Stephen Harper’s majority rules

In the session ahead, the PM needs to remember that his mandate ‘has a big old fence around it’

Harper's majority rules

Fred Chartrand/CP

In the early morning hours of May 3, with the ballots almost all counted, he basked in a Conservative majority. The Liberal Party of Canada, his nemesis, was in shambles. The Bloc Québécois was decimated. If the world seemed then to have tilted in Stephen Harper’s direction, his political situation has become only more advantageous since.

The NDP, though now the official Opposition, has lost its uniquely popular leader, removing Harper’s primary challenger from the House of Commons. What’s more, with Progressive Conservatives mounting serious challenges in Ontario and Manitoba, Harper might awake one day next month to find that every single province west of Quebec is led by a right-of-centre government—a resounding endorsement of the Prime Minister’s twin assertions that “Conservative values are Canadian values” and that “the Conservative party is Canada’s party.”

But if it is to be Stephen Harper’s world, what will Stephen Harper do with it? Perhaps only as much as he said he would do. “The challenge will be getting the balance right and not overreaching,” says Jim Armour, who once served as Harper’s director of communications. “If the Prime Minister goes too big or tries to go too fast, then he risks unifying the opposition and attracting the media’s attention. If, on the other hand, he continues with the ‘stick-to-the script,’ ‘no-surprises’ approach to governing that he’s taken for the past five years, then he’ll be fine. As with all things—even once-in-a-lifetime political opportunities—the key is moderation.”

Beyond boosting the narrative, it’s unclear how substantive the impact of Conservative victories in either or both of Ontario and Manitoba might be on the Harper government’s agenda. “My observation of how the Prime Minister works with premiers is that it is wholly dependent on the personal rapport between the PM and the individual premier,” says Geoff Norquay, a former aide to both Harper and Brian Mulroney. Swapping Ontario Premier Dalton McGuinty for PC Leader Tim Hudak would, if nothing else, put a supporter of the Prime Minister’s Senate reforms in charge of the country’s most populous province.

The greatest of Harper’s opportunities will remain in Ottawa. For the next six months—ahead of a convention in Toronto next March—the NDP will be embroiled in a leadership race, one that will likely direct attention, not to mention prominent members of caucus, away from Ottawa. Eventually—ahead of a vote in 2013—the Liberals will have to follow suit. Matched against two caretakers—the NDP’s interim leader Nycole Turmel and the Liberal side’s Bob Rae—Harper would seem first to have a chance to further define himself. “The mainstream generally likes energetic, focused, practical leaders, and Stephen Harper has been working hard to become known as the most energetic, focused and practical,” says Bruce Anderson, a pollster and strategist. “As other parties are in the process of defining their leadership choices, it gives Mr. Harper more time to establish himself as the best choice for centrist voters.”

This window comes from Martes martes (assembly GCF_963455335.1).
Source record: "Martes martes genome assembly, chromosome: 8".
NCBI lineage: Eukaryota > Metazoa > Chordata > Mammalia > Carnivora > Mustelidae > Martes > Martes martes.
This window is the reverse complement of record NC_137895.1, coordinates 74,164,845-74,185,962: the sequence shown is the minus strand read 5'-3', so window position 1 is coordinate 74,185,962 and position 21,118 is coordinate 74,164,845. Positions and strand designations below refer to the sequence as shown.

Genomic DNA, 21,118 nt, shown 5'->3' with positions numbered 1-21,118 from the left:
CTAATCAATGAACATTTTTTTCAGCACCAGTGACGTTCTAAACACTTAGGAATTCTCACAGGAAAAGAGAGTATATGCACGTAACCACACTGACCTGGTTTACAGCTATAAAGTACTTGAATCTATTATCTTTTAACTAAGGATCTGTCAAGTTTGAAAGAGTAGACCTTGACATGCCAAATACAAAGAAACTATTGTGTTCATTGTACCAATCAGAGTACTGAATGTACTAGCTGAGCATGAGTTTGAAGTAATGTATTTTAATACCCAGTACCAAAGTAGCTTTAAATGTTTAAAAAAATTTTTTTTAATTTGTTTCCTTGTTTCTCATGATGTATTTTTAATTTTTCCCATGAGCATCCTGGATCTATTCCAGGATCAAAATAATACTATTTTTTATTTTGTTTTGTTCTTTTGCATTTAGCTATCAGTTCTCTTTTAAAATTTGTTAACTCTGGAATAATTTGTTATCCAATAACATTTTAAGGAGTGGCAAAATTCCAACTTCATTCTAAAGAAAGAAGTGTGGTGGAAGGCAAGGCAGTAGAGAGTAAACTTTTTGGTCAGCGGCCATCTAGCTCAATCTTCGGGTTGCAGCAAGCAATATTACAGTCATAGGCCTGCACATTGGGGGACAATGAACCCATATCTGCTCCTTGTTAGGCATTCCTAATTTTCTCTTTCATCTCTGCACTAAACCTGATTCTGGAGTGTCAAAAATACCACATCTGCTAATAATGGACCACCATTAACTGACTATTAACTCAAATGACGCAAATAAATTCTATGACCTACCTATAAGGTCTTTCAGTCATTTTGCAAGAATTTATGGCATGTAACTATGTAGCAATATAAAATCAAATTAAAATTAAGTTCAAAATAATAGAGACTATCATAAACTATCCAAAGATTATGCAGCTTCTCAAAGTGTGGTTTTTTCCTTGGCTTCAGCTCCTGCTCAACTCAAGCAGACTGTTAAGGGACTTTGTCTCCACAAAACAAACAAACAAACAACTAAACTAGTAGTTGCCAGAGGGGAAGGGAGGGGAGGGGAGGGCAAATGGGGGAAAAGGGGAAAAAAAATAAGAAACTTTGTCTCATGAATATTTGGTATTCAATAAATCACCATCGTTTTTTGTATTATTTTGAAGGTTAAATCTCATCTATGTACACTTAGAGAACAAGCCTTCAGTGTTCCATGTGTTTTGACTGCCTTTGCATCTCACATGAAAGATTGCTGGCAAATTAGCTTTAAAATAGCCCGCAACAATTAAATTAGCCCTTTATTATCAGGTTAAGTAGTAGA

The coming session of Parliament is set to be dominated by campaign commitments and Conservative icons. “One thing this Prime Minister has been very good at is keeping the covenant he’s made with his own voters, keeping his promises he’s made to his own voters,” observes one Conservative strategist. Government House leader Peter Van Loan is promising a fall agenda that continues the government’s focus on the economy, but also includes legislation to reform the Canadian Wheat Board, rebalance representation in the House of Commons and eliminate the long-gun registry, in addition to an omnibus bill to implement all of the government’s law-and-order measures.

Majority government is said to have provided certain degrees of comfort and focus for Conservatives and it might compel, at least as compared to the feverish years of minority government, a more substantive Ottawa. “Opposition parties will need to realize that basically their only option is cogent arguments that make sense in the court of public opinion,” Norquay says. “The real job of the government is, finally, to rise to the opportunity of having a four-year time frame in which to propose and implement a very substantive policy agenda.” In addition to the specific measures promised by Van Loan, everything from a security perimeter with the United States and free trade with Europe to copyright reform and shipbuilding procurement could, by turns, dominate the discussion in the months ahead.

Whatever he might hope to accomplish over the next four years, when the Prime Minister appeared before the Conservative caucus, he spoke primarily of the economy: a preoccupation that would become all the more understandable a day later when Statistics Canada reported a net loss of jobs for Canada in the month of August. However great his advantages, global turmoil still threatens the Canadian economy and another downturn would challenge the government’s ability to respond. And however advantageous the situation, Harper might be best advised to understand his limits. “They gave him a mandate, but it has a big old fence around it,” the Conservative strategist says of voters, especially those right-leaning Liberals who helped propel Harper to a majority. When the Prime Minister has suffered political wounds—think, for instance, of the decision to prorogue Parliament in late December 2009—they have often been self-inflicted. And in the absence of political rivals (and barring economic catastrophe), presumptuousness may be Harper’s only foe. “The trick for him, in the absence of an opposition,” says the strategist, “is to remain disciplined and focused.”

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